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5 Ways to Prevent Tailgating in Your Communities

Don’t worry, we’re not talking about discouraging residents from grilling out and celebrating their favorite sports team. Rather, we’re focusing on ways you can prevent unauthorized individuals from entering your community.

The concept of tailgating, or piggybacking, refers to when an individual closely follows another person who is authorized to gain entry into a restricted area or past a certain checkpoint. This is one of the most common security breaches, as it’s typically a fairly innocent exchange.

Example: a resident uses their HID card to get into the main doors of your condo community. Someone walks up behind them and asks if they can hold the door open. Most people wouldn’t refuse and slam the door on that person. The problem is that no one truly knows what that person’s intentions are. Are they an actual resident who doesn’t have easy access to their HID card? Are they an approved visitor going to see a friend who lives in the building? Are they a criminal looking to scope out the property?

To prevent unauthorized individuals from accessing your community, consider implementing the following five anti-tailgating strategies.

Perform a Security Audit

The best way to identify vulnerabilities in your community before issues occur is through a security audit. A security audit allows you to analyze your community to determine what must be protected (both physical items and residents), identify all potential threats against your community, and develop tactics to address them.

 Educate Your Residents

It’s important to educate your residents about the potential risks they’re taking when they hold the door open for someone they don’t know. While you shouldn’t recommend them slamming the door on people, encourage them to ask questions, like:

  • Hey, just want to make sure you actually live in this building. What unit do you live in?
  • Oh, you’re visiting someone? Here let me walk you to the front desk where they can get you checked in and show you to your friend’s residence.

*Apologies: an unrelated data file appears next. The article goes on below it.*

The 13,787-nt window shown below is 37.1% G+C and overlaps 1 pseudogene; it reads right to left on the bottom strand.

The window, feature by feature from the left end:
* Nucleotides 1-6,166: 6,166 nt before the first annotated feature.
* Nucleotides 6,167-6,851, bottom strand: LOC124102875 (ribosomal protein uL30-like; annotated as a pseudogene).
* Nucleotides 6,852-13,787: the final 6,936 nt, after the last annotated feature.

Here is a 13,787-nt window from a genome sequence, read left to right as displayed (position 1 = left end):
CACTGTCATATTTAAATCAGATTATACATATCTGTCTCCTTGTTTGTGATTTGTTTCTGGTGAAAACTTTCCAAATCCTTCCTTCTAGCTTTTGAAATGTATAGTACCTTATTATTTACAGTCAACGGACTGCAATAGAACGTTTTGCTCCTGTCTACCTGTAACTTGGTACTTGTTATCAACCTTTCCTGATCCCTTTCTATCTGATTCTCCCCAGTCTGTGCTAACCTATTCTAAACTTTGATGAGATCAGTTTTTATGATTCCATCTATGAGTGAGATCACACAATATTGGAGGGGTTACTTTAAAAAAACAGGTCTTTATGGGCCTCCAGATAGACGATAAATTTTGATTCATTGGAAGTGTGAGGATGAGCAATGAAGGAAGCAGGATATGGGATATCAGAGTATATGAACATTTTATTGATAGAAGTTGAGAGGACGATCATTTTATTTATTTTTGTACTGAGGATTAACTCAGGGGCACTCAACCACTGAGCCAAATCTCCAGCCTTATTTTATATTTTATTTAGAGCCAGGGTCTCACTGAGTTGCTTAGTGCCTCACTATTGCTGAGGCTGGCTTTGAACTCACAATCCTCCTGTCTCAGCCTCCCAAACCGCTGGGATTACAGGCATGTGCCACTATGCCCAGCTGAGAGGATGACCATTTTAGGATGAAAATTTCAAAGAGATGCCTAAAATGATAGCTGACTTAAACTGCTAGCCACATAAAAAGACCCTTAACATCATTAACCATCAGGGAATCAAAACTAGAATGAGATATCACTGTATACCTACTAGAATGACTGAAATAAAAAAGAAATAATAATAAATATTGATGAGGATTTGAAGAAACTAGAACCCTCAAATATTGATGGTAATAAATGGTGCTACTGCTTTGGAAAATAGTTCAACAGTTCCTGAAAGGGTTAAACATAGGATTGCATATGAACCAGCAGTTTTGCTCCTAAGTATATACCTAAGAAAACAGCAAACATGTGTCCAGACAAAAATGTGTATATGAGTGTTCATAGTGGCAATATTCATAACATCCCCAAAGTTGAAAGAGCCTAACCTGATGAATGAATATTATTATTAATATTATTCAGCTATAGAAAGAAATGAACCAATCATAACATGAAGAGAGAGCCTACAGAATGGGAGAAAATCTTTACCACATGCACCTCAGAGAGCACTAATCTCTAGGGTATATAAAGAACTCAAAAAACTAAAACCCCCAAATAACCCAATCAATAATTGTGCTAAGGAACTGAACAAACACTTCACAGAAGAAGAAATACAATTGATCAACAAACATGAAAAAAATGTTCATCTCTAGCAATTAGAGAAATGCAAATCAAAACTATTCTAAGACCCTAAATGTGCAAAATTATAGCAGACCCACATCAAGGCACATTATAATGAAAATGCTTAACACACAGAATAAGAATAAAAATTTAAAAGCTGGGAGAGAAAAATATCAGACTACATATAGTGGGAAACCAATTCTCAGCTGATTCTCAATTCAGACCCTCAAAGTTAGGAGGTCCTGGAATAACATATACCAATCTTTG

Implement Credentialed Access

If your residents are using actual keys to get into the building, it might be time to modernize your community by implementing a credentialed access system. This will enable you to create rules around which doors and areas residents and visitors have access to, and which ones they don’t.

Use Simplified Visitor Management

The traditional way of getting visitors into a community can be a pain for residents. If they have to call the front office to inform them about an upcoming visitor, or even worse, if they have to meet someone at the front door or gate to let them in, residents will be much more likely to encourage visitors to tailgate their way into the building. Consider implementing visitor management system that allows residents to create visitor passes from their phone, tablet, and computer. That way, visitors can easily enter the community without the resident having to leave their house.

Setup Cameras

Cameras are an excellent way to keep track of who’s entering and leaving your community.However, they’re most effective when someone is actually monitoring them. If you have a front desk attendant or guard, encourage them to keep a close eye on the cameras. When they notice something like a tailgater, train them to go find the person to verify they’re an actual resident or approved visitor.

Looking for additional ways to improve the safety of your community? Get your free copy of our 7-Step Checklist for Securing Your Community. 

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